Convergence & 2016

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“Never underestimate the difficulty of changing false beliefs by facts,” the economist Henry Rosovsky once said. In a democracy, information is power, but you can never know whether it will make us better or worse off as narrated by Robert J. Samuelson, an Op-Ed columnist of the Washington Post (who is often published by The Manila Times). “Truth comes in infinite varieties; every story can have many narratives. There are always new facts, and sometimes today’s indisputable fact qualifies or rebuts yesterday’s.”

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And that is where we are today. In fact some people use terms loosely like political demolition and politicking to mean the same. Politicking means “activity undertaken for political reasons or ends, as campaigning for votes before an election, making speeches, etc., or otherwise promoting oneself or one’s policies.” Political demolition is a derby or contest in which declared candidates crash into each other until only one is left standing. Demolition can be either overt or covert and timing is very crucial. Timing is also the way to explain things. A so-called parking building has been there since 2007 or 7 years ago. Allegations about that should have been raised years ago and proper cases should have been filed. Past two election cycles and two years away from 2016, how would we call such revelations made before a congressional hearing?

The problem with demolition is it sets aside the voters in the equation and dumbs down the voter into believing the demolition to be true. Like a gladiator’s fight, the voters just watch with undeclared candidates hoping what is thrown can influence voters in choosing one candidate from the other. That’s a very narrow interpretation of the psychographics of Filipino voters. Though the success of any demolition may be measured via a survey, those reading should be cautious because a seeming correlation may not always be causal.

The other side of demolition is that it is one of the oldest tricks in politics. The idea being the one trailing demolishes the leader of the pack by throwing all dirt and mud so the act diminishes the advantage of the leading candidate. It does not target a specific audience. In fact it’s a shotgun approach, quite expensive that destroys the essence of a scientific approach of segmentation, targeting and positioning which gives metric to message traction.

The “marketplace of ideas” often resembles a demolition derby — victory goes to the most aggressive. A caveat is in order. “People do change their minds, but experience has more influence than argument.” Traditionalists in political communication are so hang up with 15- or 30-second TV commercials (TVC) with a tag price of P350,000 to P500,000 per TVC without production cost. A review of ad placements from 2007, 2010 and 2013 showed that even the right mix of frequency and reach are often set aside, both during pre-campaign and campaign proper. Would having a TVC or radio commercial highlighting the attacks erode any lead? What if the attack is countered by a convergence strategy?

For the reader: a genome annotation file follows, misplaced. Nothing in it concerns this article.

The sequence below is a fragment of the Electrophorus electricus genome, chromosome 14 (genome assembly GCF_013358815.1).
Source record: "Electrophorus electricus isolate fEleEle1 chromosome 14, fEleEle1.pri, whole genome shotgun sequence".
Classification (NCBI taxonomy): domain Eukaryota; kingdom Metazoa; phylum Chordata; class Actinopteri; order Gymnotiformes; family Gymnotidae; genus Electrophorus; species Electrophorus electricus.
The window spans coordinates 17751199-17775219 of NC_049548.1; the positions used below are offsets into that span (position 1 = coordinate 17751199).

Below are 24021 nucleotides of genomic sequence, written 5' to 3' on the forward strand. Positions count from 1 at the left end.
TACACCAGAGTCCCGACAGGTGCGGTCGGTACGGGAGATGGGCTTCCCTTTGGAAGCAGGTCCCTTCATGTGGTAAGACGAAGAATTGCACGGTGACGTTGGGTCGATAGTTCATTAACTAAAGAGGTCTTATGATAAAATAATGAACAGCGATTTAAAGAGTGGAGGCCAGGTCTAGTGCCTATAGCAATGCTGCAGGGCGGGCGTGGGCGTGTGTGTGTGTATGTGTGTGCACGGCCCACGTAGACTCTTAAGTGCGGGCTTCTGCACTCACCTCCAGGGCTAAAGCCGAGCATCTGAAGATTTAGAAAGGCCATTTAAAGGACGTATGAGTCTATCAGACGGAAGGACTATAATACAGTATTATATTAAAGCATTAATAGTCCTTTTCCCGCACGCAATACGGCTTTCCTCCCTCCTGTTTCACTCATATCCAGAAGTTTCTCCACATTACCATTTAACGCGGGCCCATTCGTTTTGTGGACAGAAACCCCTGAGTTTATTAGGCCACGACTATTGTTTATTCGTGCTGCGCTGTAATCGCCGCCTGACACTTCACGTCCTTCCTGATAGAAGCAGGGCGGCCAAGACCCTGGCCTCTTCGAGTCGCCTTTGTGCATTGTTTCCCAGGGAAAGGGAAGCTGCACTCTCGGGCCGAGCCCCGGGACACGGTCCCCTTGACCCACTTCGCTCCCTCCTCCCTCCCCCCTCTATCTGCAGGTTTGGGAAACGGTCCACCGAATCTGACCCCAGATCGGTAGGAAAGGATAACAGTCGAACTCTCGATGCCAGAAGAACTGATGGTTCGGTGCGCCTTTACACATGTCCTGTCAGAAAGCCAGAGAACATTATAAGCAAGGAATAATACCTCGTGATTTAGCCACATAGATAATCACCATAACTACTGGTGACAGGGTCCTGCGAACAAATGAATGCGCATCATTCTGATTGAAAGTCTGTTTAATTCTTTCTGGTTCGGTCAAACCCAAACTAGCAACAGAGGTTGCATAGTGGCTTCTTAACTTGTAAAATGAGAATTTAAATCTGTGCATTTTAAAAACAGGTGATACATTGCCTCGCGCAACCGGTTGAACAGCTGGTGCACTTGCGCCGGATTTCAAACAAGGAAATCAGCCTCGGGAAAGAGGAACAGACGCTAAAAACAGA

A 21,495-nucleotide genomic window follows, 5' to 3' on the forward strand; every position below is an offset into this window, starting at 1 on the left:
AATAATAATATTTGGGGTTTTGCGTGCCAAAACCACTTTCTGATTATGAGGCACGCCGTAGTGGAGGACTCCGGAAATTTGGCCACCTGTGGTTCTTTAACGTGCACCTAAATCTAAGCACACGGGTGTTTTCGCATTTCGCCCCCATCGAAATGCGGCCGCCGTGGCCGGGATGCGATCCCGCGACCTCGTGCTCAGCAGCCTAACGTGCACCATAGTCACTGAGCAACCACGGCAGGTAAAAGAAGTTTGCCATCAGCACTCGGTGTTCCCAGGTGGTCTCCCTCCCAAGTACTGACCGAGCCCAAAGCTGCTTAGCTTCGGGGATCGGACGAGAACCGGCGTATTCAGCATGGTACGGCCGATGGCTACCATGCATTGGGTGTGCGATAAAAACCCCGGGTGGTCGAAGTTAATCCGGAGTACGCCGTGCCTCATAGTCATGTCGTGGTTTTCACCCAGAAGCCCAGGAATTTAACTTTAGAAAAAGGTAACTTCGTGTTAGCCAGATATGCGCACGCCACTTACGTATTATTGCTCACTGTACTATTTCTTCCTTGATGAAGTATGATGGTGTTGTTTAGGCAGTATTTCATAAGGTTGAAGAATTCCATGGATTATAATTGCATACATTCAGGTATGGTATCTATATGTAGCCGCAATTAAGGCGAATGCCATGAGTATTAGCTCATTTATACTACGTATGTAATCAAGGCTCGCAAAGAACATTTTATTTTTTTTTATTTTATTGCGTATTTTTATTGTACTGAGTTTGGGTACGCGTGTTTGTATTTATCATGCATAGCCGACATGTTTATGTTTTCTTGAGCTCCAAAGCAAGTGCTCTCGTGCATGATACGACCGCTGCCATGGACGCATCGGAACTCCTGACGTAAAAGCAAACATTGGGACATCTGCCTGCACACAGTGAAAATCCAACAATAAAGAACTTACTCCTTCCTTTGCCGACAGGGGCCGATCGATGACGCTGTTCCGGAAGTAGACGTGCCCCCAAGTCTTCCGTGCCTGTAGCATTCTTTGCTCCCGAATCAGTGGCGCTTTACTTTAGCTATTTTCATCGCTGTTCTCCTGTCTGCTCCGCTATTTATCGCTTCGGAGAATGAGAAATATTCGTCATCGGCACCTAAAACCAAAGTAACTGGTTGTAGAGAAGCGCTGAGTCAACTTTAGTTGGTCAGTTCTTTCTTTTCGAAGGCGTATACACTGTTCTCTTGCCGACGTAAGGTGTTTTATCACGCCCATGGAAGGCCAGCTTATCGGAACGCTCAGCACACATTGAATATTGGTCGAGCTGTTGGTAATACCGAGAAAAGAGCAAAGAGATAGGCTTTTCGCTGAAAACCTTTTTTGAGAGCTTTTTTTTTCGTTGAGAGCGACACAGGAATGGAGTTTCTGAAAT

Enter cellphones, texts, cable and free TV and social media. You demolish now and load up on TVCs pre-campaign and one shot at a convergence strategy of the various platforms, the mud thrown may just disintegrate or hit you back. How many politicians study convergence of technologies? Just imagine having access to 25 million voters and parsing data, target it. Just imagine doing narrowcast throughout pre-campaign and first 45 days of the campaign period and then load up on traditional methods. Just imagine having TVCs on cellular units via personalization. Just imagine using certain technologies to reach your base or targeting the rural votes. Just imagine technology using live streaming of rallies and meet ups. Just imagine a placement of TVCs in between top rating shows but are not seen on traditional platforms. Convergence will change the terrain for 2016. A surprise candidate can build constituencies via a grassroots united by convergence and overtake those focused solely on demolition, setting aside the most important message frame: How would you make the lives of Filipinos better?

A presumptive candidate said: “LP believes that good service, good governance is good politics. We are not politicking. We are not doing anything for politics’ sake. What we’re doing is we’re focused on our work and the people will be the ones to gauge whether what we are doing is right.” The same person directly labeled a legislator’s query/observation as propaganda. Who is engaged in propaganda? How would you characterize the aforementioned statement? Easily, the use of Perception Analyzer (PA) showed trust issues against the said party and the person who said that statement. Truly sad but respondents of PA also raised the issue of performance. While for others, corruption is a given for so long as their lives are made better off.

The candidate who understands communication, convergence and conversation will make it in 2016 and no amount of demolition can change the fact that demographics and psychographics are now essential or the winner would again need another 60-30-10.

William Bernbach reminds us, “all of us who professionally use the mass media are the shapers of society. We can vulgarize that society. We can brutalize it. Or we can help lift it onto a higher level.” Let us choose to lift it, let us choose our country first and foremost.

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1 Comment

  1. Edgar G. Festin on

    I wish the author of this column will make the more technical parts of what she is writing about comprehensible to readers who don’t understand the vocabulary of her craft — is it political organizing? analysis of political movements and organization? management of campaigns? It seems that she is addressing only her fellow practitioners.